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Without Strategy Your Social CRM Efforts Will Fail

I read the following blogpost on CustomerThink earlier this week, and it made me think about the importance of strategy. In his article, Lior Arussy says:

“At the core of social CRM success must be not the tools but the organizational readiness to act. Both through executives’ readiness to listen and commitment to act combined with design and delivery of superior, differentiating experiences.”

I agree with Lior completely, and reflected my agreement in the comments section of this blogpost. Because traditional CRM implementation became more about tools and not strategy, many implementations failed the way they did. If you focus on the tool without understanding what you want the tool to do, what your organizational processes and data flows look like, and how the platform can support it, your platform will become shelfware before you can even say “shelfware”. Obviously, I work for a platform that allows to listen, analyze and respond to social media as well as traditional messages. We are working on some cutting-edge things at Attensity that allow to process our massive social media listening post (the “L” for “listen” in our LARA framework), advanced classification and routing of content for follow up – that’s the “A”  LARA). We are also working on ways to relate social media data to the company’s inside CRM data on the customer (that’s the “R” in LARA).  And of course, the final “A” enables the company to act. All these things, in addition to what the future brings, are inching our customers closer to solving their business needs, which are often to meet the social customer where she is and work with her to better the product and solve her needs. By allowing companies to track, analyze and respond to traditional and social media from the same platform, we are committed to giving our customers as much of a holistic solution as we can.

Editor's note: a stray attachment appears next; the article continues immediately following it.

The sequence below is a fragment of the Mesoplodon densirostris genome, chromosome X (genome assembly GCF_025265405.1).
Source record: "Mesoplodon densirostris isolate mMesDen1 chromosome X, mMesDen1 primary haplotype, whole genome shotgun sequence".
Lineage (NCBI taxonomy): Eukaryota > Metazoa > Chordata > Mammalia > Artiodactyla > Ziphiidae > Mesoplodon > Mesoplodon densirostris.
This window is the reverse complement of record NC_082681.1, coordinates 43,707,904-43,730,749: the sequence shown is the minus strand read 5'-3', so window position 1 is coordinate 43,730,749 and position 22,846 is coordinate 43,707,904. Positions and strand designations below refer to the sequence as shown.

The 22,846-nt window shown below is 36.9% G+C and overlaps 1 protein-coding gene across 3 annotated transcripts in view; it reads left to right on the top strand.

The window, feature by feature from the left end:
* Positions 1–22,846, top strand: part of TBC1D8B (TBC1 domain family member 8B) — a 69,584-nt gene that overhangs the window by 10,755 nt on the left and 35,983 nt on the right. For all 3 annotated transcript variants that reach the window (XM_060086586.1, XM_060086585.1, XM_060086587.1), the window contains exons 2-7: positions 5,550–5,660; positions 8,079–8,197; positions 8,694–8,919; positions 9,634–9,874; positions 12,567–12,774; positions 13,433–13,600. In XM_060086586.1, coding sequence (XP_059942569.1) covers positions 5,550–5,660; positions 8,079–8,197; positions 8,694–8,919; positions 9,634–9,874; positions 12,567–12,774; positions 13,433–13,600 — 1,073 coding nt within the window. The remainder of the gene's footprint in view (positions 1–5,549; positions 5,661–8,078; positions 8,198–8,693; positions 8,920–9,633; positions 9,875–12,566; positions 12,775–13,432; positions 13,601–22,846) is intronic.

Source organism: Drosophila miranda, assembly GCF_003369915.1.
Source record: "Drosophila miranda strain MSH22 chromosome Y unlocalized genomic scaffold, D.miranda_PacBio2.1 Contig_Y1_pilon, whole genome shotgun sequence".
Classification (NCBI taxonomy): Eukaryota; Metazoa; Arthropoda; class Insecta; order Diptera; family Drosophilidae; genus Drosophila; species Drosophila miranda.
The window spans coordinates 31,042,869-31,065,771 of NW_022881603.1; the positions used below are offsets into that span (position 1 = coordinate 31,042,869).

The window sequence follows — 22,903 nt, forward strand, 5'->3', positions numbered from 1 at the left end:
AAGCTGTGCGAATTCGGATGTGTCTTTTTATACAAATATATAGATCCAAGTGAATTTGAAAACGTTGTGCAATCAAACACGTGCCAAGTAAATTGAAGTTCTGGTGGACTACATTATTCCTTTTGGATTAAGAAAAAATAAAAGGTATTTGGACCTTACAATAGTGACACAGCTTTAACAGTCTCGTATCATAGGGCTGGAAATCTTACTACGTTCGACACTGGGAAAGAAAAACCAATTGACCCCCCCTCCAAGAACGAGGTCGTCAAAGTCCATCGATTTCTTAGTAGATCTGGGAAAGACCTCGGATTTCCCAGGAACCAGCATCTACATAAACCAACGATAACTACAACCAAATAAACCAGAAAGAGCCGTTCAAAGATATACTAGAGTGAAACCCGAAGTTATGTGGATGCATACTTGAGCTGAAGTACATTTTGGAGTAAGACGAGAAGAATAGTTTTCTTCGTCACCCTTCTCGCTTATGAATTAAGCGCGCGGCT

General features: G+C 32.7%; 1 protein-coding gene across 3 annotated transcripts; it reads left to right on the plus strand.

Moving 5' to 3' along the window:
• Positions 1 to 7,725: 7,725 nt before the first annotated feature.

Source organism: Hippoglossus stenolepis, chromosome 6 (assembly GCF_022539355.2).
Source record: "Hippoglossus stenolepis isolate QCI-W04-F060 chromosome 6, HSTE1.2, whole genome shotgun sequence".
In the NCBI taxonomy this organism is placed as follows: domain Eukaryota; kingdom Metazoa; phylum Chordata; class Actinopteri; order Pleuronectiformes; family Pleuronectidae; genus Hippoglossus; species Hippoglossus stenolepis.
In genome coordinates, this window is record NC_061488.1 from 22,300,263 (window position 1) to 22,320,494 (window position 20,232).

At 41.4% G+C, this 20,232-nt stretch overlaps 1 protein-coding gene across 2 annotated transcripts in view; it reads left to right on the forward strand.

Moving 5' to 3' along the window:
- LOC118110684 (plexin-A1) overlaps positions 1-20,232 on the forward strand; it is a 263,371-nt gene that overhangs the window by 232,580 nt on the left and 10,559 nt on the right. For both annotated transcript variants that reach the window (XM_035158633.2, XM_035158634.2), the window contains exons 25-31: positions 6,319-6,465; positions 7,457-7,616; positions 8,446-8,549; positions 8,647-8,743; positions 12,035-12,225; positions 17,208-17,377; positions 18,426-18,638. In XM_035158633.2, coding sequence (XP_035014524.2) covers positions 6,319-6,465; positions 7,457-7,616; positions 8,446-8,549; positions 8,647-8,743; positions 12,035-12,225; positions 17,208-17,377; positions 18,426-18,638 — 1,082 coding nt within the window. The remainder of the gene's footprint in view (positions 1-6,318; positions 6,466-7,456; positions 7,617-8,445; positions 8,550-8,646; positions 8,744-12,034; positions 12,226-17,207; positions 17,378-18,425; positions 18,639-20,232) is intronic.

And even though we can give you a lot of tools to nurture your relationship with the social customer, none of this will ever work until the client sits down and figures out what they want out of their social media experience. Buying a tool and then hoping that it will take care of your strategy is a ‘bandaid” strategy – a short-term non-solution for the business problem. Are you looking for more awareness? Or to provide better and faster customer service? Where do you want to listen (i.e. where are your customers and future customers)? How will traditional customer support coexist with social media support? Do you have adequate resources or do you need to hire? Is the company culture ready for a transparent and honest conversation with the social customer? Are employees empowered to act as company evangelists? How will you create customer advocacy through your social media engagement? What is the role of social media as it supports your overarching business objectives? What are these business objectives? These are some tough questions that each business needs to ask itself, and I am afraid there’s no shortcut. Jumping onto Twitter, or the newest monitoring platform, or the next shiny object, is not going to get you any closer to success.

As Lior points out, most of SCRM success or failure is tied to the organizational readiness to act. Alignment, executive buy-in and establishment of the right processes and even more importantly, the right culture are key. When you take care of the culture, education and internal alignment, you should sit down and figure out what you do now, how information flows, how activity is tracked, and how social media is going to fit into the process. How will you support these processes with human resources? What does the workflow look like? How do you measure success? Please think through all this first, and create your own data flow diagram. Because there are as many SCRM implementations as there are companies, you should never rely on a pre-created stack diagram. You need to do the hard work of creating your own. Then you are ready to start using a platform like Attensity360, engaging, measuring and doing more of what works and less of what doesn’t.

Photo credit mimi_k.